As for those who have hurt me, their bad intentions have no room in my records. As I extend forgiveness to them, whether they ask for it or not, I feel free. As I forgive, my heart feels lighter as if a heavy burden has been lifted off my shoulder!
I make mistakes, too!
“I’m a sinner, FIRST, sinned against SECOND.” ~ The Summit Church
I have to remind this to myself all the time. Just like Jesus said that the spirit indeed is willing, but the flesh is weak. I often find myself doing or wishing things that I wouldn’t normally want or do in my right mind, because of my sinful heart’s desire. When that happens, I am like, seriously? How did I possibly bring myself to think of this or do that etc.
Romans 3:23 goes like this: “for all have sinned and fell short of the glory of God”.
I don’t see where it says only those who shed blood. Everyone, including victims, we all need Jesus. So if we’re all in the same boat, how am I better to judge others and decide their fate?
In Mathew 18:21-35, Jesus tells us the Parable of an Unforgiving Servant after Peter asked him how many times he should forgive a brother who sins against him. The king had a servant who owed him 14 billion US dollars; since he couldn’t pay back, the king ordered him and his family to be sold until they could pay it off. Then the servant fell on his knees begging the king to give him time to pay everything off. Out of pity, the king forgave him the debt.
As soon as this very servant left, he encountered a fellow servant who owed him $2,000. He started choking him asking to pay it all, and when his debtor couldn’t pay, he put him in prison. As the story goes on, the master found out what the first servant did. Out of anger, the master put him in jail until he could pay off all his debt.
Honestly, if my past, present and future sins were converted in any type of currency, I’d be imprisoned for the rest of my life. They are too many to number, for sure. Because I’ve been forgiven too, I don’t want to be like this unforgiving servant. My only part in this all, is to forgive, even when those who have wronged me don’t deserve it or ask for it.
Everyone will be held accountable for their acts, someday!
This life has an end, no doubt about this one! One day, we will all stand before God, whether you believe in Him or not, and our work in this life will be measured and tried. Hebrews 4:13 states that: “And no creature is hidden from his sight, but all are naked and exposed to the eyes of him to whom we must give account”. God knows it all, and His judgement is beyond ACCURATE!
Our life example has been set on the cross where Jesus died in shame to reconcile the world to God. He is the finest example of what it is to forgive even when it hurts so much.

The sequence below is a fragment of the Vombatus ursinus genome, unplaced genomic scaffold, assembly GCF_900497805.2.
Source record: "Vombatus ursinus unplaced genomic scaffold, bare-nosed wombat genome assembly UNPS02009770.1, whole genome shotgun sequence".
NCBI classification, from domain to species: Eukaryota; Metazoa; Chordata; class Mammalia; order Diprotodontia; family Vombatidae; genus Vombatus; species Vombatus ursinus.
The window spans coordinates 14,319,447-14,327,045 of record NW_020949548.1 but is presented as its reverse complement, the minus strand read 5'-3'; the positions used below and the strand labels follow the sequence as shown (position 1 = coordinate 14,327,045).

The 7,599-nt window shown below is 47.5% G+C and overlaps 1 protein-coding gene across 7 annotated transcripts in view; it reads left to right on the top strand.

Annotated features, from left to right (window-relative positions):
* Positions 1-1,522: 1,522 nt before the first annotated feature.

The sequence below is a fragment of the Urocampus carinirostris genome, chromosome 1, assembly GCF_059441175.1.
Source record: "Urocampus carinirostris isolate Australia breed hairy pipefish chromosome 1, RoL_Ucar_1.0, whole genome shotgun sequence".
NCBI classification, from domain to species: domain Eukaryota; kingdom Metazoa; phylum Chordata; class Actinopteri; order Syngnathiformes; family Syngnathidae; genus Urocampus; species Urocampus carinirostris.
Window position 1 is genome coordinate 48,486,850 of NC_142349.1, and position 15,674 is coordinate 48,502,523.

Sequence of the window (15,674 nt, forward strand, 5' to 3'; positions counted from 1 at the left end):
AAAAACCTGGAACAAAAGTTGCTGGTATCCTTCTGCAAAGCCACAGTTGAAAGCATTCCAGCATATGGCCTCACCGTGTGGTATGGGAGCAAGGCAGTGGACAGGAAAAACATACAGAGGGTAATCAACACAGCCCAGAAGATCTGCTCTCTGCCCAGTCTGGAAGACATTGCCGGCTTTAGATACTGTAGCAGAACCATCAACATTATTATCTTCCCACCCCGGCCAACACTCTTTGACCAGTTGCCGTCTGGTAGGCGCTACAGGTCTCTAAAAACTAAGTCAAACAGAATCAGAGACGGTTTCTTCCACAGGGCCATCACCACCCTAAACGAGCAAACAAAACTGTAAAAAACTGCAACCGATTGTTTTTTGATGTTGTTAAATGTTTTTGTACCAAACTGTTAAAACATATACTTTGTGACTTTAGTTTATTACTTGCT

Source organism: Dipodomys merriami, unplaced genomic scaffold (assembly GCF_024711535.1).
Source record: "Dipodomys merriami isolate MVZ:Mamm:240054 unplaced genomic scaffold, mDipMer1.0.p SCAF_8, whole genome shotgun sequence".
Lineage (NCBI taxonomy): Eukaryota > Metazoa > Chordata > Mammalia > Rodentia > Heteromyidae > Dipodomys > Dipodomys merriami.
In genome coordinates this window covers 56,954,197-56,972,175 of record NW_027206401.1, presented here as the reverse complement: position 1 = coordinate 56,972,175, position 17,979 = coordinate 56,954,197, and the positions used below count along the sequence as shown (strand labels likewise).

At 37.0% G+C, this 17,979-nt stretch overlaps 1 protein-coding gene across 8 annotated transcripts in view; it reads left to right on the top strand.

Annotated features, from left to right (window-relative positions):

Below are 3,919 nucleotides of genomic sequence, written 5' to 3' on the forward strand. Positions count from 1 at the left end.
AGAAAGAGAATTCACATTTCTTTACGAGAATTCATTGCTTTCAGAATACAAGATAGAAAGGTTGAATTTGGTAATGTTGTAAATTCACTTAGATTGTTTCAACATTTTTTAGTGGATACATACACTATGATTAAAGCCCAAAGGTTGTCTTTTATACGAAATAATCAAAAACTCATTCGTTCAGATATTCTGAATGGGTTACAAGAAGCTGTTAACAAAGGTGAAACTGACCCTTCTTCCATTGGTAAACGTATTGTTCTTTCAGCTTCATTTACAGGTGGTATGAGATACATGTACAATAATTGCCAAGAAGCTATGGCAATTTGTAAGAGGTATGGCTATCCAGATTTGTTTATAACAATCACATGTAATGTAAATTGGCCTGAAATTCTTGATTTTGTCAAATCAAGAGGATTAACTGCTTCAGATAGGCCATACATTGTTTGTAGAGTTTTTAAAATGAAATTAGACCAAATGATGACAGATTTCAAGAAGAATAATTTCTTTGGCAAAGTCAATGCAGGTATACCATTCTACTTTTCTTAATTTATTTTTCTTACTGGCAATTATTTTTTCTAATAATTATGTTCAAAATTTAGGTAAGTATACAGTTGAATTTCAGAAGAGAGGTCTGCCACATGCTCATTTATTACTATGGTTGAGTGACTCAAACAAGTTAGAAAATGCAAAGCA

“Surely he has borne our griefs and carried our sorrows; yet we esteemed him stricken, smitten by God, and afflicted. But he was pierced for our transgressions; he was crushed for our iniquities; upon him was the chastisement that brought us peace, and with his wounds we are healed” Isaiah 53: 4-5
“Forgiveness is not an occasional act, it is a constant attitude.” ― Martin Luther King Jr.
“Beloved, never avenge yourselves, but leave it to the wrath of God, for it is written, “Vengeance is mine, I will repay, says the Lord.” Romans 12: 19
Sins may carry different weights, but I am not the one to determine who has committed unforgivable ones. GOD sees it all, and He is the right Judge. Who am I to replace Him on that seat? I’m not skilled to thoroughly understand God’s ways, nor I’m qualified to question what He’s doing.
This is very assuring to me more than anything, and knowing that He will avenge on my enemies, I want to learn how to truly forgive, and leave the rest to God’s wrath. This is my understanding on forgiveness!
“You will know that forgiveness has begun when you recall those who hurt you and feel the power to wish them well.” – Lewis B. Smedes.
“When you hold resentment toward another, you are bound to that person or condition by an emotional link that is stronger than steel. Forgiveness is the only way to dissolve that link and get free.” ~ Catherine Ponder
It is undoubtedly hard to believe that it has been indeed twenty years since you left us; the world will NEVER be the same without your beauty in it.
It truly still feels like it was yesterday when everything was normal, a big happy family of 8, when your love surrounded me to keep me safe and assured. It is extremely difficult not to weep. It is not easy to accept that I will never see you again on this side of heaven. There is not a single day that passes without thinking about you. You may not be here physically but your memories are alive and rich in our hearts, eternally.
But I also know that our dear GOD loved you so much that He wanted all four of you by His side. If I could ask Him one impossible thing though, it’d be to give me wings to fly over where you are, in a peaceful heaven, to hug you so tight and tell you that I love you, and that it is for always!